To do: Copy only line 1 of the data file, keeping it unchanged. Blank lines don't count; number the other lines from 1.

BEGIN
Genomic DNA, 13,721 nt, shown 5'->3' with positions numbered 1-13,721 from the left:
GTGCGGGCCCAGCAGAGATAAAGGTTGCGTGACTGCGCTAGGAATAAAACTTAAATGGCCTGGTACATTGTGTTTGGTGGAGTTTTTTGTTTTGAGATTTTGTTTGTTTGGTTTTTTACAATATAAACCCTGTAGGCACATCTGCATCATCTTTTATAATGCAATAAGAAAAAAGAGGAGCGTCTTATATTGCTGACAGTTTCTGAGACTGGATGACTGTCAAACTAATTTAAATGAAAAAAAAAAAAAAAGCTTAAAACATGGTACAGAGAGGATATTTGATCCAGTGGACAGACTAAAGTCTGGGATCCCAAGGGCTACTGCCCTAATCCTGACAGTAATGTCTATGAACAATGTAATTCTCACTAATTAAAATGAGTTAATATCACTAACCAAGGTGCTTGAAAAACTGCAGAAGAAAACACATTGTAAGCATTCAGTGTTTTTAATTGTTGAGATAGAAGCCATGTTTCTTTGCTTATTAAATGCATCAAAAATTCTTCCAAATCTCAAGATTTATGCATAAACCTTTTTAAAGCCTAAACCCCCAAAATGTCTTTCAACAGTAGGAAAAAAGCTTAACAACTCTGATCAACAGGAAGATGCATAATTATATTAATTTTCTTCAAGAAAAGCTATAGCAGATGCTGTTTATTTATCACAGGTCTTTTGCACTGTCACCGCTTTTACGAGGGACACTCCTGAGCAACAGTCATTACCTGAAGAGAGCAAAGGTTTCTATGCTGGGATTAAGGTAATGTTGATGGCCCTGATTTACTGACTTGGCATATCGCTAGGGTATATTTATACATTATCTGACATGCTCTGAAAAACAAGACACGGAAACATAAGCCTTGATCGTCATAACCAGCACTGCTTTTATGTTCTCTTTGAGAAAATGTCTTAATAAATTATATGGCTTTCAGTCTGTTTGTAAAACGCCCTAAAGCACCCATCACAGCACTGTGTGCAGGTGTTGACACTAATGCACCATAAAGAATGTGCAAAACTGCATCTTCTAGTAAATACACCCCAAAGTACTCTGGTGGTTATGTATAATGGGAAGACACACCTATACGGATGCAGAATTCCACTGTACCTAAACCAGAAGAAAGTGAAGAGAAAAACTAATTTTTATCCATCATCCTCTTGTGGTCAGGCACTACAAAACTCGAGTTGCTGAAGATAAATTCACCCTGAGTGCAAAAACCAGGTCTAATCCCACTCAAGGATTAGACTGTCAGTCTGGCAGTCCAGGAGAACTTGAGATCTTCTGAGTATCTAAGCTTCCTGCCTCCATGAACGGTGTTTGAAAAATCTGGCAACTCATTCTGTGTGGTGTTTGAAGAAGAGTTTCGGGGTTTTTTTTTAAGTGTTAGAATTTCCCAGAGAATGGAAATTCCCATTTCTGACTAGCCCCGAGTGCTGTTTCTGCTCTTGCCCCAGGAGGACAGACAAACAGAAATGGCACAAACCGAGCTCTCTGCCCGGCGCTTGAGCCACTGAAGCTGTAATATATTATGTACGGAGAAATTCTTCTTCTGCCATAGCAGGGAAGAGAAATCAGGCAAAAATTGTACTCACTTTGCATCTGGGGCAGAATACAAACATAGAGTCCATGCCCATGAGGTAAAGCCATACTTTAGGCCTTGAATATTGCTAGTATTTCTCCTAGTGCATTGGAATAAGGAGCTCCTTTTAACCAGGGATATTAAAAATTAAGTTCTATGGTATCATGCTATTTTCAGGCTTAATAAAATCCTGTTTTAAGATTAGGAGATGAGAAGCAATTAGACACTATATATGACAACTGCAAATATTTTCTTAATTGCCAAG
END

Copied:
Genomic DNA, 13,721 nt, shown 5'->3' with positions numbered 1-13,721 from the left: